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DNV approves bike lanes, ditches parking on East 29th

Council votes down Muri’s motion to ‘press pause’

It was a bumpy ride, but bike lanes will roll through East 29th Street and about 160 out of 200 parking spots will be scrapped following one last council debate Monday.

Council approved the $1.454-million project at a May 27 meeting but reopened debate July 22 following outcry from residents.

In a last effort to find a compromise, Coun. Lisa Muri advocated for limiting bike lanes to the north side of the street.

“Just press pause,” she urged her colleagues. “I’m not asking for a delay to study it more, I’m asking for a delay to study the impacts.”

Residents are searching for a compromise, Muri said.

“I have not heard anybody say: ‘I own that road, it’s my parking spot, don’t take it away,’” Muri said.

Council’s commitment to bicycle lanes is: “our commitment to the future,” said Coun. Jim Hanson.

“If we were to abandon this proposal ... I believe it would leave us appearing insincere in our commitment to cycling infrastructure and active transportation,” he said.

In a bid to soften the blow to residents, Hanson assured the packed gallery he would consider drop-off and pickup zones as well as the “liberalization of parking variances on private land.”

Every property along the bike route has on-site parking, according to a district staff report. Residents can use up to 40 per cent of their front yard for parking.

Living on what she called: “the last leg of the rat run,” Coun. Betty Forbes discussed her fears of cyclists being doored and killed.

“I had trouble finding a compromise,” Forbes said, explaining she valued safety ahead of everything else.

Mayor Mike Little was the lone supporter of Muri’s compromise motion.

Having driven and ridden along the road frequently, Coun. Jordan Back judged the plan: “the safest option for all road users.”

New bike lanes are often opposed, Back said, noting that 10 years after its controversial launch, the Burrard Street path became the busiest bike lane in North America.

Heading west, cyclists will be able to pedal from Lynn Valley Road along East 29th Street, cross the street to a two-way bike lane west of Royal Avenue and then head down Tempe Crescent to East 27th Street, avoiding the huge hill on 29th Street.

That route is “the most logical and convenient connection” across the top of the district, according to Coun. Mathew Bond.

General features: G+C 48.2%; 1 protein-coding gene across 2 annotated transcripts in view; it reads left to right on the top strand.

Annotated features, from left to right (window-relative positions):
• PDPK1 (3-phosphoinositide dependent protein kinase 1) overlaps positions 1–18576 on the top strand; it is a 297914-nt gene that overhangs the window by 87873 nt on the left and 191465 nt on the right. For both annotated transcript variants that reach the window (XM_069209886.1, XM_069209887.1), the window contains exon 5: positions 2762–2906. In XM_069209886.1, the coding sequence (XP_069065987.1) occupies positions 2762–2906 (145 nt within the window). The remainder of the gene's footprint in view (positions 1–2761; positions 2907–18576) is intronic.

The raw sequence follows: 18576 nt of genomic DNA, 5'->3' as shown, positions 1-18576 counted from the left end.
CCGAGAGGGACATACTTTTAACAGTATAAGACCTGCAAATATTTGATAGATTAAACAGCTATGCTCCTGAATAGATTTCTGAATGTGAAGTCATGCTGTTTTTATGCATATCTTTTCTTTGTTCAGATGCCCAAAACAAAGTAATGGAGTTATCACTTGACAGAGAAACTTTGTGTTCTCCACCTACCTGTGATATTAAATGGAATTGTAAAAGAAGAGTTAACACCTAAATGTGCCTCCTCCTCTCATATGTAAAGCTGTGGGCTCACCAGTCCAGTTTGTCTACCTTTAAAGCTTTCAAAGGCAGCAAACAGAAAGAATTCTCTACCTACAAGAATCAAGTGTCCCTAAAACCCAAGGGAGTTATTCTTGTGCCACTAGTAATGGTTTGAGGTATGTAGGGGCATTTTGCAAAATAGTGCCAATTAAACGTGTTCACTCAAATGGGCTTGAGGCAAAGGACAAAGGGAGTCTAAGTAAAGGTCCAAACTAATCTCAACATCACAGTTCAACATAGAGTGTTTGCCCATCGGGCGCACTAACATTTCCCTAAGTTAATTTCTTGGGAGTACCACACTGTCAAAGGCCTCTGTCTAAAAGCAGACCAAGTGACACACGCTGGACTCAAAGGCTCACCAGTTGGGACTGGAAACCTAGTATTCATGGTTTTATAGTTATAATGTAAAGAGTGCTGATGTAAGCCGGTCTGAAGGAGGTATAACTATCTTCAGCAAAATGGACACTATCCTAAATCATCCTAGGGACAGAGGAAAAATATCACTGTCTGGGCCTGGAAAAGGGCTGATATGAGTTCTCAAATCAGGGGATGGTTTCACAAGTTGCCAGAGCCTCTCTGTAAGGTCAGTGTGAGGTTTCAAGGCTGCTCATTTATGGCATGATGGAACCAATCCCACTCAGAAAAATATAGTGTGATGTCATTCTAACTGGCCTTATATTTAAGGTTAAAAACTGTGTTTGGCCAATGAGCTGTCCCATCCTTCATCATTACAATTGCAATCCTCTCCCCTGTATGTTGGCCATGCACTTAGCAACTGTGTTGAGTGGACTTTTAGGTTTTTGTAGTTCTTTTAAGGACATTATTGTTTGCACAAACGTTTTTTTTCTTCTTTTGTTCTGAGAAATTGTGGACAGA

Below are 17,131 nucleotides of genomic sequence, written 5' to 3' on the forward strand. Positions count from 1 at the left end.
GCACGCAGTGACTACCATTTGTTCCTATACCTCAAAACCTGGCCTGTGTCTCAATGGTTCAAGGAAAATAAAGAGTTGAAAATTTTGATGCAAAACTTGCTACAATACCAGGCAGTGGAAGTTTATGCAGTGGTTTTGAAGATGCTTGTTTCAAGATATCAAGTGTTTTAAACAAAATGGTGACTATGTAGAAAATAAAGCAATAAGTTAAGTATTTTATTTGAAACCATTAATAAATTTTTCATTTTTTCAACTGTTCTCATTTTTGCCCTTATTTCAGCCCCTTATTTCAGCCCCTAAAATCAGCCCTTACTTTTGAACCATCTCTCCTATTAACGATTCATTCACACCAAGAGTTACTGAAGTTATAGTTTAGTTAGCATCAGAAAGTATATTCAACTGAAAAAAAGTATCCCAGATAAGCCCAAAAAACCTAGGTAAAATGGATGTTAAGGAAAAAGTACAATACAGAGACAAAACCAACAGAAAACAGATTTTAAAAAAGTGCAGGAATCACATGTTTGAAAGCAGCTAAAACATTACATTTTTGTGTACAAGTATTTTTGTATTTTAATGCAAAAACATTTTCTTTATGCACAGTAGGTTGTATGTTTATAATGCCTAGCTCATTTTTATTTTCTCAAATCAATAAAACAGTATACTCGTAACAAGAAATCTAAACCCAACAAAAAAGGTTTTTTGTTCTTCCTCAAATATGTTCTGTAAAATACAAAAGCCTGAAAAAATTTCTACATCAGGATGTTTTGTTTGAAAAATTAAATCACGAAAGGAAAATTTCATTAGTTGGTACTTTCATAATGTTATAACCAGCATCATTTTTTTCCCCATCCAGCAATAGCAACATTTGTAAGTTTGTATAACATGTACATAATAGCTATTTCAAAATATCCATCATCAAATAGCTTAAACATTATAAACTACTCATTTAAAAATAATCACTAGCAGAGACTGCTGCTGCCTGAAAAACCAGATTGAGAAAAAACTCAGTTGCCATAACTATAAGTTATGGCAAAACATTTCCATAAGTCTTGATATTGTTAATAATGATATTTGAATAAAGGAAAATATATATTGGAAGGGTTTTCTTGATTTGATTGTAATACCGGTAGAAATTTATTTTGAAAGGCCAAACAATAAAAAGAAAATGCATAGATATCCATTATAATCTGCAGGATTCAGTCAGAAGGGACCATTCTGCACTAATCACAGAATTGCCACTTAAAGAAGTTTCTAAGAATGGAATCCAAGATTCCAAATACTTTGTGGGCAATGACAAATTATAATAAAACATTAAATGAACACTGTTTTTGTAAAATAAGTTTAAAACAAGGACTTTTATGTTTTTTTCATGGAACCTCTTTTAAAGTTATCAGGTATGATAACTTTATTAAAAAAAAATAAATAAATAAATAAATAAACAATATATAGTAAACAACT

Calling the district’s cycling infrastructure: “completely inadequate,” Coun. Megan Curren emphasized the need to provide safe alternatives to vehicles.

The project is entirely designed to protect vehicle traffic, Muri countered.

“It’s all to accommodate more car volume coming through that corridor and we’re trying to get away from the car,” she said.

“Let’s slow the cars down. ... Let’s put some bumps in and let’s shift that traffic where it should be going: back onto that [Highway 1].”

Putting speed humps on arterial roads can result in more cars on collector streets, said district engineering services manager Steve Ono.

No one on council seconded Muri’s call for speed humps along the route.

The meeting ended with Muri remarking that it was “unfortunate” council didn’t find a compromise, eliciting an ovation and cries of “hear, hear!” from the gallery.

The changes were supported by neighbour George Hill, who said he’s struggled with the dangers of the route since crossing East 29th Street on his way to Boundary Elementary as a child.

Currently, cyclists need to “thread the needle” between parked cars and vehicles accelerating uphill.

“I would urge council to consider the safety and encouragement of all transportation modes over the protection of inefficient, unnecessary and private use of a public space,” Hill said.

In addition to parking concerns, residents objected to the lack of consultation, driveway access and challenges faced by residents with mobility issues as well as logistical problems for home-based businesses that depend on deliveries.

District staff are planning to incorporate two HandyDART loading zones along the route.

The district is also considering adding loading zones between driveways or on side streets to accommodate businesses. New buffer zones are designed to steer traffic away from driveways and open up sightlines.

Approximately 120 parking spots are being removed to accommodate cyclists while 40 spots are being lost in favour of left-turn lanes, sidewalks, and transit stops.

Data collected in 2016 and 2019 found the parking demand in the corridor averages about 40 per cent.